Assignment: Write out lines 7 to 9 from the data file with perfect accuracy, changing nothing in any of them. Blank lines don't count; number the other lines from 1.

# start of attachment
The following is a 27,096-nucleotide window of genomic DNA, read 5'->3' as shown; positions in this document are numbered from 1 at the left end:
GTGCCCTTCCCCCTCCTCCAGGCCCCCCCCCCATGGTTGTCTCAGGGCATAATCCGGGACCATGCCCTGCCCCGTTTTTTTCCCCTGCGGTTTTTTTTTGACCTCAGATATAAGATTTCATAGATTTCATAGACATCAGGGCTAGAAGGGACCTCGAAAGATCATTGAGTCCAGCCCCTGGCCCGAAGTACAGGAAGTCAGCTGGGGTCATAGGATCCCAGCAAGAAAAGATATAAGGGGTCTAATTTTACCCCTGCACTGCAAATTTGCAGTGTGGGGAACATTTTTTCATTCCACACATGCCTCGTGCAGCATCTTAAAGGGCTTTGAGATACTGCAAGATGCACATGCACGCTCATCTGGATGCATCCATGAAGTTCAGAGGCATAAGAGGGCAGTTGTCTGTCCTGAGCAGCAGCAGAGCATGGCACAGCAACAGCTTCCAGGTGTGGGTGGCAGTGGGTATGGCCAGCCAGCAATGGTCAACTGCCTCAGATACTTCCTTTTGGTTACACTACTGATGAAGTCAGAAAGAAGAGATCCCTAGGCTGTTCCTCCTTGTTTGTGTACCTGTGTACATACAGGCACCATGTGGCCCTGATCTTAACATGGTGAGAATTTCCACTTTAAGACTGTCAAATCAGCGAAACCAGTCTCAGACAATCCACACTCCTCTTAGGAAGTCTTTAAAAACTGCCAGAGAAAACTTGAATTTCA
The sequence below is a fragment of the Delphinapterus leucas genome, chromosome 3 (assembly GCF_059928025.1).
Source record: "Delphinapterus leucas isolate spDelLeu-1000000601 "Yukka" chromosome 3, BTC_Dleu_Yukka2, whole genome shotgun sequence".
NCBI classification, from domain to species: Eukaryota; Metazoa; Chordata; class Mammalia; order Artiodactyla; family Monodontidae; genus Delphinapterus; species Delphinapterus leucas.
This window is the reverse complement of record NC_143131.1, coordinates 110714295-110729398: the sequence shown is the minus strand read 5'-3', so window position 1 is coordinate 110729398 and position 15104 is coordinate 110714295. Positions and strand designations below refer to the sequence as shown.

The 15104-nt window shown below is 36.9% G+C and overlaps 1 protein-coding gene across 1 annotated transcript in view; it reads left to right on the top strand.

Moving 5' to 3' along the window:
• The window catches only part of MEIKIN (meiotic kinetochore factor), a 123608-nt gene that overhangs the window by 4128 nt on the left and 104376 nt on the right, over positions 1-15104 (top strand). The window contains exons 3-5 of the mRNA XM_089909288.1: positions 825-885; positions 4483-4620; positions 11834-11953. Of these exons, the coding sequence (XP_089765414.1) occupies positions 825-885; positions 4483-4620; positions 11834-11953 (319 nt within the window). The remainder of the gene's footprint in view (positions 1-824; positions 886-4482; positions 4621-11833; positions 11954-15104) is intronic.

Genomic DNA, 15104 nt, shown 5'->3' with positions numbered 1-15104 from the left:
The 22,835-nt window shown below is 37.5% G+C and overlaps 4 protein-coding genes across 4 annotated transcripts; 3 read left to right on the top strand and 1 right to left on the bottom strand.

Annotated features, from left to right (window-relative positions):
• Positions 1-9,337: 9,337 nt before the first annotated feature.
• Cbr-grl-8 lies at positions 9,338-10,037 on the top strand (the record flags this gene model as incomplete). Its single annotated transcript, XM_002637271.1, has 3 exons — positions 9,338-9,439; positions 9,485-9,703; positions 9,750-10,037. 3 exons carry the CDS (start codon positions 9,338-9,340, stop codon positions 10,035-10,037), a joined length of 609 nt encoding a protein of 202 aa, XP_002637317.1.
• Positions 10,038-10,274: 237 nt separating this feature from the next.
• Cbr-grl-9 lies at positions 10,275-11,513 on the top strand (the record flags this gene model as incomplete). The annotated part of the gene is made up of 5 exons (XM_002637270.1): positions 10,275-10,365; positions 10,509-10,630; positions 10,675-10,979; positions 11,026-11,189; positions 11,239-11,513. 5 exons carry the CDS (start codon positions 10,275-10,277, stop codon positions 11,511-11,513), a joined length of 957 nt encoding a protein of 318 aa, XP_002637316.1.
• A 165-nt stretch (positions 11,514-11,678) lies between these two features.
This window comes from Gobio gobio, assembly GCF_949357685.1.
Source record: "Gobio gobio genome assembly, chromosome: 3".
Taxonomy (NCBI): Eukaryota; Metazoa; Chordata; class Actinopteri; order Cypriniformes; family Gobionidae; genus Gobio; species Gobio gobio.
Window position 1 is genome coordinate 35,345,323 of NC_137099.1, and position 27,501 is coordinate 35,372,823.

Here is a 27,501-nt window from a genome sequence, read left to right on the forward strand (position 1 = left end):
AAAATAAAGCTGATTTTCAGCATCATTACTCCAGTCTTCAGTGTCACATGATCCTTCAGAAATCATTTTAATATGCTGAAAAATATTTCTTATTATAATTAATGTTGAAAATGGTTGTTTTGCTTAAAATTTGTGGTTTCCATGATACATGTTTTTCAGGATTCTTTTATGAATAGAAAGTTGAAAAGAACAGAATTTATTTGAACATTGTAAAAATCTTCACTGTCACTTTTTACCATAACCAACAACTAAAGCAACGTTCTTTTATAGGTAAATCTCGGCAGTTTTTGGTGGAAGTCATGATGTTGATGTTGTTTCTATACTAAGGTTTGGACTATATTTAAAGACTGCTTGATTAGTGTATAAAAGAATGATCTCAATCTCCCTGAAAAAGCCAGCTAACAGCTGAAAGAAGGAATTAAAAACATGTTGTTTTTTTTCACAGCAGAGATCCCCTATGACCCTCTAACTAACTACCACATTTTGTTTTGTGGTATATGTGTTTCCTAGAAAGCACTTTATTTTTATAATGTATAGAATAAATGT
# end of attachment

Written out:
The 15104-nt window shown below is 36.9% G+C and overlaps 1 protein-coding gene across 1 annotated transcript in view; it reads left to right on the top strand.

Moving 5' to 3' along the window:
• The window catches only part of MEIKIN (meiotic kinetochore factor), a 123608-nt gene that overhangs the window by 4128 nt on the left and 104376 nt on the right, over positions 1-15104 (top strand). The window contains exons 3-5 of the mRNA XM_089909288.1: positions 825-885; positions 4483-4620; positions 11834-11953. Of these exons, the coding sequence (XP_089765414.1) occupies positions 825-885; positions 4483-4620; positions 11834-11953 (319 nt within the window). The remainder of the gene's footprint in view (positions 1-824; positions 886-4482; positions 4621-11833; positions 11954-15104) is intronic.